"'The front-line soldier I knew lived for months like an animal, and was a veteran in the cruel, fierce world of death . . . The front-line soldier has to harden his inside as well as his outside or he would crack under the strain.' That was the war correspondent Ernie Pyle, writing about the soldiers he lived alongside and chronicled in his World War II dispatches. Fast-forward 64 years to 2007, the year the Pulitzer Prize-winning Washington Post reporter David Finkel brings to astonishing life in his chronicle of modern combat, The Good Soldiers. Like Pyle, Finkel brilliantly captures the terrors of ordinary men enduring extraordinary circumstances . . . The 2-16 was part of the campaign other­wise known as 'the surge,' announced by President George W. Bush on Jan. 10, 2007, which sent an additional 21,000 troops into Iraq to quell sectarian violence, in hopes some reconciliation might take place. We pick up with the action in Iraq after approximately 3,000 soldiers have been killed and some 25,000 wounded. The numbers are a backdrop to Finkels real drama, which by the books end rises to fever pitch. Had they made a difference, the men of the 2-16 begin to wonder. Were they still 'good soldiers'? Answering that question is the fascinating core of this ferociously reported, darkly humorous and spellbinding book. As Finkel describes it, the men of the 2-16 struggled to be decent in a terrifying environment . . . Finkels central organizing idea is this: War is hell, decent men are often called to fight it, and their story is intrinsically worth telling. In this way, he is cousin to writers like John Hersey or Tim OBrien who grapple with the raw subject of violence in war. It is curious that more literary writers havent taken up this challenge; writing about combat is really writing about social change, made either at the end of a gun or of an idea. And often lost in the debate over war is the war within the men themselves who fight it. Finkel has made art out of a defining moment in history. You will be able to take this book down from the shelf years from now and say: This is what happened. This is what it felt like . . . Finkel expertly captures the soldiers fear, giddiness and courage. Their speech is studded with profanity, its staccato rhythms instilling in the inchoate experience of war an almost musical, repetitive beat. They die with alarming regularity, remembered by families back home and seen by a tired nation on TV sets and in newspapers . . . The book rides a line between the reality of the situation in Iraq—putting us thoroughly in the soldiers heads—and that at home, with cutaways to Congressional sessions about the apparent lack of progress on the ground. Finkel seems to suggest that if the politicians knew just how impossible and trying the circumstances were, theyd understand why more hadnt been done. In one moving, surreal passage, Finkel describes the soldiers watching an antiwar protest in Washington on the television. The protest feels as if its taking place in a parallel universe, oddly divorced from a sense of life in Iraq, operating on the assumption that making peace is as simple as leaving the country. The event is capped off with a 'die-in,' meant to memorialize some of the very men in Kauzlarichs battalion who had been killed . . . By immersing himself so thoroughly in the soldiers experience, ensuring that he himself is not a ‘character in their story, Finkel brings the art of storytelling back to the drama of war. He asks not so much why the Iraq war is being fought (although this question is integral, smoked into the very grain of the narrative), but how the soldiers survived. 'The strategy of winning an enduring peace had failed,' he writes. 'The strategy of defeating terrorism had failed. The strategy of spreading democracy throughout the Middle East had failed.' For many writers, this might have seemed a jumping-off point: a geography of apparent utter military failure. But as Finkel also writes, he explained to the soldiers that his intent 'was to document their corner of the war, without agenda.' In doing so, he gives unforgettable voice to the men who fought and lived—and to those who did not—and whose voices we otherwise might not have heard."—Doug Stanton, The New York Times Book Review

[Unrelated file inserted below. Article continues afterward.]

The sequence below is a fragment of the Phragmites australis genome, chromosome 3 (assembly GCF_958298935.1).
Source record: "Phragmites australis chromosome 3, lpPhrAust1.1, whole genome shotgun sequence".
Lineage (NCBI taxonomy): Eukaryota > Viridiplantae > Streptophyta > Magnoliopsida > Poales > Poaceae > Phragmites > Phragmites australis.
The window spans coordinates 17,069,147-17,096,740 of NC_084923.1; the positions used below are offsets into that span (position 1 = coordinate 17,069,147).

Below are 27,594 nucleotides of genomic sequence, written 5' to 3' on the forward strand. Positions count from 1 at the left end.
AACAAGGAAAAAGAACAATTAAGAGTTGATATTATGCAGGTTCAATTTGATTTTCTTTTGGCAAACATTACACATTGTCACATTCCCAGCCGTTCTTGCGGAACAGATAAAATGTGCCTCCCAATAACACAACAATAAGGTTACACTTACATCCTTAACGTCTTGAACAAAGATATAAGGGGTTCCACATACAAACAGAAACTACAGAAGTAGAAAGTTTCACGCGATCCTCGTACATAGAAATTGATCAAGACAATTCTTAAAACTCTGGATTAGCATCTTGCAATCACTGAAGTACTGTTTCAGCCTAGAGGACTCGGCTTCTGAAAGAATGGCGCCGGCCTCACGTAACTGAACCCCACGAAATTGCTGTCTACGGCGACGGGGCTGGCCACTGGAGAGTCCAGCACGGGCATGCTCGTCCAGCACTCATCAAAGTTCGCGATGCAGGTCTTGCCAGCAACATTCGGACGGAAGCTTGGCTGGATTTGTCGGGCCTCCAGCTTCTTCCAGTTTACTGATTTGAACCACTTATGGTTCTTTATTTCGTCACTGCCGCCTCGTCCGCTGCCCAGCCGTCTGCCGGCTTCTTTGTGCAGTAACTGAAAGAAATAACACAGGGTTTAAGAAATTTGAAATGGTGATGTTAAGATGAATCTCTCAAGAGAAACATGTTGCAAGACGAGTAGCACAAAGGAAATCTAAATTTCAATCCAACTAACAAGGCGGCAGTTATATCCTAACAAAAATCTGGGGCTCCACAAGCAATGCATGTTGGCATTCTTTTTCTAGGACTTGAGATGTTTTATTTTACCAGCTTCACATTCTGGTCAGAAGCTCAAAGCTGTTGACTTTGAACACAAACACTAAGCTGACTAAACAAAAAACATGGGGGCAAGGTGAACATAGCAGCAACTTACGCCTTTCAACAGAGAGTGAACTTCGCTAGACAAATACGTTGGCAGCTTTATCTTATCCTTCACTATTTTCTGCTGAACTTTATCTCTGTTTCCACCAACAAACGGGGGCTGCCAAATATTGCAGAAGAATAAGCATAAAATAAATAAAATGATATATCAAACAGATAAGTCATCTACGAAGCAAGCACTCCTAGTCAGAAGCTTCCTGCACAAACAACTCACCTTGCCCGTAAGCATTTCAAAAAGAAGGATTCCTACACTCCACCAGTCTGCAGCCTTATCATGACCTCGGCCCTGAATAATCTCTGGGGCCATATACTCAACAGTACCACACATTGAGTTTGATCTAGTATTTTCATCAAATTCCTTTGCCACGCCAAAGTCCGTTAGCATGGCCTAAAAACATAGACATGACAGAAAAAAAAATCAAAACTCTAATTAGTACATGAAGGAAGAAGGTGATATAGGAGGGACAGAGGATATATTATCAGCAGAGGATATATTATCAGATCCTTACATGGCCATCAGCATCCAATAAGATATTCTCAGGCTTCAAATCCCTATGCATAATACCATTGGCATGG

"The conduct of war has changed utterly in the twenty years since the Berlin Wall came down, and much the same is true of war reporting. Forget the Internet, satellite uplinks, digital photography, and lightweight video cameras—the real revolution was the decision by the U.S. military to embed reporters in its combat units. First the Marines, then the Air Force, and finally the Army opened up to journalists, who had been kept out of the loop since the Vietnam War, which many in the military thought was lost because of reportorial bias. The new policy burst upon us during the run-and-gun to Baghdad in the spring of 2003, and it has produced some of the best war prose and video in journalistic history. Now one of those 'embeds' has given us a magnificent look at the 2007 troop surge and the strategic changes that transformed the Iraq War from a long-running calamity into something beginning to look like success . . . The story begins in February 2007 at Fort Riley, Kansas, as Lieutenant Colonel Ralph Kauzlarich forms up his battalion to deploy to Iraq . . . The New Army has pumped up the size and menace of smaller units . . . The 2/16—Second Battalion, 16th Infantry Regiment—comprised 802 men when it made the jump from snowy Kansas to hot, stinking Sadr City, a suburb in eastern Baghdad. Finkel describes their hegira thus, in his loose, almost hip-hop prose: 'A bus to a plane. A plane to another plane. Another plane after that to some helicopters, and at last they arrived at the place where they were to spend the next year, which wasnt the Green Zone, with its paved roads and diplomats and palaces' . . . Against the tradition of combat memoirs, [Finkel] chooses to keep himself out of the action, so that The Good Soldiers sometimes reads more like a novel than a reporters journal, with Finkel as the omniscient narrator. Of the battalions fifteen months in Iraq, he is with it for a bit more than half the time . . . Some chapters are expanded versions of dispatches sent to the Washington Post from Baghdad, and these we can reasonably conclude describe events Finkel witnessed firsthand. Among the most affecting is the story of Izzy the interpreter (an assumed name, for fear of the death sentence imposed on Iraqis who worked with the Americans) and his daughter. The family was at home when a 'monstrous explosion' destroyed their apartment house, killed twenty-five, wounded hundreds, and drove a shard of glass into the little girls skull. As an Iraqi, she had no right to treatment by U.S. Army doctors, but an older sister had been born in New York City, and [Major Brent Cummings] used this lucky circumstance to lever the injured girl into the [Forward Operating Base]s hospital, never saying outright which of the children was the American citizen. 'Man,' says the major when the glass is safely extracted and the little girl can smile at her family, 'I havent felt this good since I got to this hellhole' . . . The Good Soldiers is more than a splendid account of men in combat. It will stand as the classic book about an extremely challenging war."—Daniel Ford, Durham, New Hampshire, Michigan War Studies Review